Interesting article where the author floats the theory that part of the reason Blu-rays aren’t selling like they should is due to the fact that the studios undersell them:
By all objective measures, Blu-ray offers the best high-def picture; it’s better than streaming (far better, in fact), better than cable and satellite, better even than what you see at your local movie theater.
So why doesn’t Sony, and its studio colleagues, say that. … In addition to getting a percentage of each Blu-ray sale/rental, the studios generate revenue from streaming rentals, cable and satellite VOD purchases and, of course, movie theater receipts. The Blu-ray divisions of the studios don’t want to diminish the value of these competitors because they are actually on the same team. They all bring in money to the studio.
It’s a half-baked theory, though, and this dilemma isn’t unique to the film business. You don’t see GM claiming that we should buy their luxury cars because they drive better and are more reliable than their economy cars.
Another issue is diminishing returns. Blu-ray might look better than streaming and cable, but cable and streaming still look pretty darn good. Is perfection worth the added expense when good is good enough?
Finally, there’s the soft spot no one will talk about. Movies just aren’t worth purchasing anymore. Over the past couple of weeks, I’ve seen nearly a dozen new flicks and not a single one hit the sweet spot. In fact, it got to a point where I was grateful when something simply didn’t suck. I wouldn’t buy a single one on Blu-ray or DVD. In fact, I wouldn’t watch any one of them again for free.
Magnolia and Lionsgate had to do this quietly or face a bunch of crybaby
buggy whip manufacturers theatre owners:
Theater owners have yet to react to a report that both Amazon and Google are currently offering Magnolia Pictures’ The Hunter for streaming, ahead of its theatrical release on April 6. The report appeared Friday on Home Media magazine’s website, which also reported that Google is currently offering Lionsgate’s Dark Tide, which doesn’t hit theaters until March 30. The trade publication observed that the two video websites have been offering the films “quietly” and are pricing them at $9.99 for a 48-hour rental. Some theater owners had previously threatened not to screen films that were released online while they were still playing in theaters — and that was when such rentals were priced at $30, a price that few consumers seemed willing to pay.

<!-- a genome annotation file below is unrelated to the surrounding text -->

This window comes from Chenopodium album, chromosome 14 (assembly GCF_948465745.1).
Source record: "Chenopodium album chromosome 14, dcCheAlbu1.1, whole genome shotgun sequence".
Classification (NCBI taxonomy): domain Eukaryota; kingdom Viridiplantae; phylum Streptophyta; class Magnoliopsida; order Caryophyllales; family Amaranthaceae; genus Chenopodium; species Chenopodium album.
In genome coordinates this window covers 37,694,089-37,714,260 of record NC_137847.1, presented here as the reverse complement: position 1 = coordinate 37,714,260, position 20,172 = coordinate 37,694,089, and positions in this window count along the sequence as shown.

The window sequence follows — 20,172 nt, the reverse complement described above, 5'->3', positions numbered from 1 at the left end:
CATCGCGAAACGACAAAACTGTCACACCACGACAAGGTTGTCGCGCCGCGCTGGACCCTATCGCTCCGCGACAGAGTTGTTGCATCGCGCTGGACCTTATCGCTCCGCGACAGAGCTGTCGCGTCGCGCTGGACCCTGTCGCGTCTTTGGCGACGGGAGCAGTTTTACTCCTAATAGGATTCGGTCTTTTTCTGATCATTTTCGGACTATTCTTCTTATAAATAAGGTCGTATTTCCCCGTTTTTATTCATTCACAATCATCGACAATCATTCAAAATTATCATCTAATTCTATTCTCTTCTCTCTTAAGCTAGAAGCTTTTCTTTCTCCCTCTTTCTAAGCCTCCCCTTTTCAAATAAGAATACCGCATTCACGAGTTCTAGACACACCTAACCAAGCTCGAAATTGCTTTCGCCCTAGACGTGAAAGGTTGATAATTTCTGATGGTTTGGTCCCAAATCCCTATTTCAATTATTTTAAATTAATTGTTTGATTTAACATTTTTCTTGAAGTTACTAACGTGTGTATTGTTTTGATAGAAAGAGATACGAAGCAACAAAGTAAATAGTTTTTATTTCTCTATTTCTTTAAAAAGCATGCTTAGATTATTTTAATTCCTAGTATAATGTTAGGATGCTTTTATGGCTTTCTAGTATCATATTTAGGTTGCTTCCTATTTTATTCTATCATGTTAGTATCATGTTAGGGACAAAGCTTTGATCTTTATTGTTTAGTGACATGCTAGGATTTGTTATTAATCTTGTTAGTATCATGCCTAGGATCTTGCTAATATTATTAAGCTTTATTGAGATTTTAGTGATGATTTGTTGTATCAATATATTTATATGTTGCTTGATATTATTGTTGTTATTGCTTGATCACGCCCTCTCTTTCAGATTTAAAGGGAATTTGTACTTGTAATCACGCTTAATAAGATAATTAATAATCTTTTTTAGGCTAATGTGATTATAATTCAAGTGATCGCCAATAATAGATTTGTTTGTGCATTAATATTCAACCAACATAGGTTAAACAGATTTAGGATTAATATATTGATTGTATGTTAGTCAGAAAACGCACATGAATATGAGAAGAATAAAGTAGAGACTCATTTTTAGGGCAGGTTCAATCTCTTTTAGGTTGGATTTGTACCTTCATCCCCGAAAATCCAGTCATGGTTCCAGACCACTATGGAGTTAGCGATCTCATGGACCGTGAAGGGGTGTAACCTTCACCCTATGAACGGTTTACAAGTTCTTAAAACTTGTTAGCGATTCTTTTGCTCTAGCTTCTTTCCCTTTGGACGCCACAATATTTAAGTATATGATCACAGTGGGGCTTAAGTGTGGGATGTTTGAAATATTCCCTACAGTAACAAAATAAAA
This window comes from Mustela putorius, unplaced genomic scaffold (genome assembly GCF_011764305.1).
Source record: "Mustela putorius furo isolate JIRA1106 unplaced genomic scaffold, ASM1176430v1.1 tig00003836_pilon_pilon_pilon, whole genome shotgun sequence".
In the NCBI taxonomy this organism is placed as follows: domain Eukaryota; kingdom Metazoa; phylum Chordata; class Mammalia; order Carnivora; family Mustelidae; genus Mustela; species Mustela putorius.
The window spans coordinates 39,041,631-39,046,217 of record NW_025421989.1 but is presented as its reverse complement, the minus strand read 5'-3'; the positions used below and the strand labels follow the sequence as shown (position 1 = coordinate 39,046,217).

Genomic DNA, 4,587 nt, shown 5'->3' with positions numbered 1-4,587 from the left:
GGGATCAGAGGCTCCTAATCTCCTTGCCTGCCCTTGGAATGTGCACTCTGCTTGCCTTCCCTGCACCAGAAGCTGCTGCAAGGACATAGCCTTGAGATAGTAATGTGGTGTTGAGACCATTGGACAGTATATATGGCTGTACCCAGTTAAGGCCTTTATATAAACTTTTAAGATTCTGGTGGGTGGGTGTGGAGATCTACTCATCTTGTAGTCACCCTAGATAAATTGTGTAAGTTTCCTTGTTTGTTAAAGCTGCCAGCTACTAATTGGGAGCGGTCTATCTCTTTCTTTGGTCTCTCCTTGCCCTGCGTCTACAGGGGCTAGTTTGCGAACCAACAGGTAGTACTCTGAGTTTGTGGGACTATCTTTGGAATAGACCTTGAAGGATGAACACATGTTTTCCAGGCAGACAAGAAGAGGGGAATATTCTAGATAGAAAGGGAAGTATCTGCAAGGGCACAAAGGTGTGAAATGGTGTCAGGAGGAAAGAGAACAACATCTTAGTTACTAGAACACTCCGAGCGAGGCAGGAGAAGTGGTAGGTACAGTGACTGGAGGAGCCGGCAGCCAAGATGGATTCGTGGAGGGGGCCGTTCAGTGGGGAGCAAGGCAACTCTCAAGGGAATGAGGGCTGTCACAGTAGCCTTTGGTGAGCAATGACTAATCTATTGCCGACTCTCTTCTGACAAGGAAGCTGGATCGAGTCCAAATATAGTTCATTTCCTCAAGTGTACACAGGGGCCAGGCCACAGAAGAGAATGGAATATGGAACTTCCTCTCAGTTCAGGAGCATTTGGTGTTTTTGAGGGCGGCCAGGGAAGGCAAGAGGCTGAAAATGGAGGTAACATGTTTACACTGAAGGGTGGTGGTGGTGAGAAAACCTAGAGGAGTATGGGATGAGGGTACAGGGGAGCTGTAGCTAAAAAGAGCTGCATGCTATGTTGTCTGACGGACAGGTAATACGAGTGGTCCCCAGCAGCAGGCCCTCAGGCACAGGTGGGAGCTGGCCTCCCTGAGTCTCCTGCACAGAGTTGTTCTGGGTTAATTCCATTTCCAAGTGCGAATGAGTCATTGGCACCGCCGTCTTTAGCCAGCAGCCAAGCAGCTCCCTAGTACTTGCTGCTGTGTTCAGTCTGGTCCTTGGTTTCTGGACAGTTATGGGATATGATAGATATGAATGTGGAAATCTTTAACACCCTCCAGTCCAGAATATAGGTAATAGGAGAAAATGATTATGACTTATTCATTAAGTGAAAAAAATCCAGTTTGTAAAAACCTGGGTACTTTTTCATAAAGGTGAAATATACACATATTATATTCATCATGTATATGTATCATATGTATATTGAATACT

$9.99 for a new flick in the comfort of your own living room is a remarkably good deal.
The real test of this idea will come in May when “Get the Gringo,” an action pic starring Mel Gibson, is released exclusively on DirecTV PPV for $10.99. If that proves anything close to successful, we can start to expect a lot more.
My guess is that the first titles released in this manner, will be more in line with the kind of titles with big names that usually go straight to DVD (like “Get the Gringo”). You know the titles I’m talking about — the ones you see on the shelf at Blockbuster with A-list stars that never saw the inside of a theatre outside of Los Angeles.
Over time, though, bigger films will start to trickle out.
With our widescreen TVs, 7.1 surround-sound, and the miserable experience that now defines movie-going for so many of us, it’s inevitable.
Because it started out slow at the American box office, this will always be unfairly be remembered as a disappointment.
It will be nice, though, to no longer have my left eye spasm at the sight of “Thirtysomething.”
LAST NIGHT’S SCREENING
The Killing (Season One) – I keep hearing how awful the first season ends, but 5 episodes in and I am hooked. Superb drama, another home run for AMC along with “Mad Men” and “Breaking Bad.”
COMING SOON TO HOME VIDEO
THE GREY: Available on Blu-ray™ Combo Pack with UltraViolet™, DVD and Digital Download –May 22, 2012
When a plane crashes in the remote Alaskan wilderness, the survivors must battle extreme weather conditions, devastating injuries and a pack of rogue wolves in order to stay alive in the riveting action adventure The Grey, coming to Blu-ray™ Combo Pack with UltraViolet™, as well as DVD, Digital Download and On Demand on May 22, 2012, from Universal Studios Home Entertainment. Starring Academy Award®-nominee Liam Neeson (Schindler’s List, Taken), The Grey pits man against nature in a non-stop, life-or-death battle that Jake Hamilton of FOX-TV calls “mesmerizing, electrifying and terrifying,” adding, “The Grey is a viciously unnerving epic adventure that will hunt you with excitement, bury you in panic and outright scare the hell out of you.”
SCOTTDS’ EPIC LINKTACULAR
CLASSIC PICK FOR TODAY
4:00 PM: Lust For Life (1956) — Passionate biography of painter Vincent van Gogh, whose genius drove him mad. Dir: Vincente Minnelli Cast: Kirk Douglas, Anthony Quinn, James Donald. C-122 mins, TV-PG, CC, Letterbox Format.
Two big actors who knew how to act big without over-acting. Lost art. Classic stuff.
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